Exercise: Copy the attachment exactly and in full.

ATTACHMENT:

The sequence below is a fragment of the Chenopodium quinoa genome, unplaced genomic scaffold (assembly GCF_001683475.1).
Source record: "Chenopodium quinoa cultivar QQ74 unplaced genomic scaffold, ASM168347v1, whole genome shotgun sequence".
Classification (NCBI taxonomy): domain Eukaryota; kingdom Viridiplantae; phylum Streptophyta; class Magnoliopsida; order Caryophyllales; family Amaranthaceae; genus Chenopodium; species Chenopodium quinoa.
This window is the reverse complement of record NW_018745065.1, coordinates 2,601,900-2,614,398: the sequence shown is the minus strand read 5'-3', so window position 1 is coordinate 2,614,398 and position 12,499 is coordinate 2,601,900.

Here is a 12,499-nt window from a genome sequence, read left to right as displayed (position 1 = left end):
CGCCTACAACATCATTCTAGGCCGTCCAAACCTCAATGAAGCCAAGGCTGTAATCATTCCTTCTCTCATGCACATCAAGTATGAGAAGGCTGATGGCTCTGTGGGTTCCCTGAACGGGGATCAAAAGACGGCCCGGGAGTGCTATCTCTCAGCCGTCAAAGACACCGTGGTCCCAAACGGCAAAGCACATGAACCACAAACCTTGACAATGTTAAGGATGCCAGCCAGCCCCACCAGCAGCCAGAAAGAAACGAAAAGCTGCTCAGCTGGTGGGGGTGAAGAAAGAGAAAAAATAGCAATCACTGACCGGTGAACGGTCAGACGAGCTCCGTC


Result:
The sequence below is a fragment of the Chenopodium quinoa genome, unplaced genomic scaffold (assembly GCF_001683475.1).
Source record: "Chenopodium quinoa cultivar QQ74 unplaced genomic scaffold, ASM168347v1, whole genome shotgun sequence".
Classification (NCBI taxonomy): domain Eukaryota; kingdom Viridiplantae; phylum Streptophyta; class Magnoliopsida; order Caryophyllales; family Amaranthaceae; genus Chenopodium; species Chenopodium quinoa.
This window is the reverse complement of record NW_018745065.1, coordinates 2,601,900-2,614,398: the sequence shown is the minus strand read 5'-3', so window position 1 is coordinate 2,614,398 and position 12,499 is coordinate 2,601,900.

Here is a 12,499-nt window from a genome sequence, read left to right as displayed (position 1 = left end):
CGCCTACAACATCATTCTAGGCCGTCCAAACCTCAATGAAGCCAAGGCTGTAATCATTCCTTCTCTCATGCACATCAAGTATGAGAAGGCTGATGGCTCTGTGGGTTCCCTGAACGGGGATCAAAAGACGGCCCGGGAGTGCTATCTCTCAGCCGTCAAAGACACCGTGGTCCCAAACGGCAAAGCACATGAACCACAAACCTTGACAATGTTAAGGATGCCAGCCAGCCCCACCAGCAGCCAGAAAGAAACGAAAAGCTGCTCAGCTGGTGGGGGTGAAGAAAGAGAAAAAATAGCAATCACTGACCGGTGAACGGTCAGACGAGCTCCGTC